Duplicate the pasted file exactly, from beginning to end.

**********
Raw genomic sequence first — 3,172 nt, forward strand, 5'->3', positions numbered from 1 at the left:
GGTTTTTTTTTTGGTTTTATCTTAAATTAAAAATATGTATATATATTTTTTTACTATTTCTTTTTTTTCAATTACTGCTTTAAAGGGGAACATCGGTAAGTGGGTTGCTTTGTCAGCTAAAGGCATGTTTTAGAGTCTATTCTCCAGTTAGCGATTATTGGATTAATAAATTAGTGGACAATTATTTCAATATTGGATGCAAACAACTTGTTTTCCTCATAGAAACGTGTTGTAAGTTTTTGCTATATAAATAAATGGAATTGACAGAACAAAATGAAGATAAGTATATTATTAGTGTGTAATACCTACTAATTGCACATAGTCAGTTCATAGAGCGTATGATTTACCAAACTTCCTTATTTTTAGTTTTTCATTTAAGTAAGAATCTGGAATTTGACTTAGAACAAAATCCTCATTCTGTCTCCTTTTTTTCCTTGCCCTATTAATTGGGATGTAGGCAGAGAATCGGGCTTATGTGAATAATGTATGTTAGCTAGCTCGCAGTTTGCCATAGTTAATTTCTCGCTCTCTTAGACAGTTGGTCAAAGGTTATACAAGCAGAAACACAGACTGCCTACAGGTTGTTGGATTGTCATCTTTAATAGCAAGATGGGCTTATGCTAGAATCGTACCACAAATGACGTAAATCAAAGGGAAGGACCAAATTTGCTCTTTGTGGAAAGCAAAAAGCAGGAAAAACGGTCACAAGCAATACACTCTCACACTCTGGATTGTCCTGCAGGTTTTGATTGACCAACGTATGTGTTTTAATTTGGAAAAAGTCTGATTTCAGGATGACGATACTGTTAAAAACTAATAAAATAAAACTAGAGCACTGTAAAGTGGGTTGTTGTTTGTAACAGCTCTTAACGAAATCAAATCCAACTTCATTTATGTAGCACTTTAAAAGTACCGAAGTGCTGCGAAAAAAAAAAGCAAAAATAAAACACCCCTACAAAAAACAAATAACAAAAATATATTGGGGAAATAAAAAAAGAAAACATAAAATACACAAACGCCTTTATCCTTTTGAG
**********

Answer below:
Raw genomic sequence first — 3,172 nt, forward strand, 5'->3', positions numbered from 1 at the left:
GGTTTTTTTTTTGGTTTTATCTTAAATTAAAAATATGTATATATATTTTTTTACTATTTCTTTTTTTTCAATTACTGCTTTAAAGGGGAACATCGGTAAGTGGGTTGCTTTGTCAGCTAAAGGCATGTTTTAGAGTCTATTCTCCAGTTAGCGATTATTGGATTAATAAATTAGTGGACAATTATTTCAATATTGGATGCAAACAACTTGTTTTCCTCATAGAAACGTGTTGTAAGTTTTTGCTATATAAATAAATGGAATTGACAGAACAAAATGAAGATAAGTATATTATTAGTGTGTAATACCTACTAATTGCACATAGTCAGTTCATAGAGCGTATGATTTACCAAACTTCCTTATTTTTAGTTTTTCATTTAAGTAAGAATCTGGAATTTGACTTAGAACAAAATCCTCATTCTGTCTCCTTTTTTTCCTTGCCCTATTAATTGGGATGTAGGCAGAGAATCGGGCTTATGTGAATAATGTATGTTAGCTAGCTCGCAGTTTGCCATAGTTAATTTCTCGCTCTCTTAGACAGTTGGTCAAAGGTTATACAAGCAGAAACACAGACTGCCTACAGGTTGTTGGATTGTCATCTTTAATAGCAAGATGGGCTTATGCTAGAATCGTACCACAAATGACGTAAATCAAAGGGAAGGACCAAATTTGCTCTTTGTGGAAAGCAAAAAGCAGGAAAAACGGTCACAAGCAATACACTCTCACACTCTGGATTGTCCTGCAGGTTTTGATTGACCAACGTATGTGTTTTAATTTGGAAAAAGTCTGATTTCAGGATGACGATACTGTTAAAAACTAATAAAATAAAACTAGAGCACTGTAAAGTGGGTTGTTGTTTGTAACAGCTCTTAACGAAATCAAATCCAACTTCATTTATGTAGCACTTTAAAAGTACCGAAGTGCTGCGAAAAAAAAAAGCAAAAATAAAACACCCCTACAAAAAACAAATAACAAAAATATATTGGGGAAATAAAAAAAGAAAACATAAAATACACAAACGCCTTTATCCTTTTGAG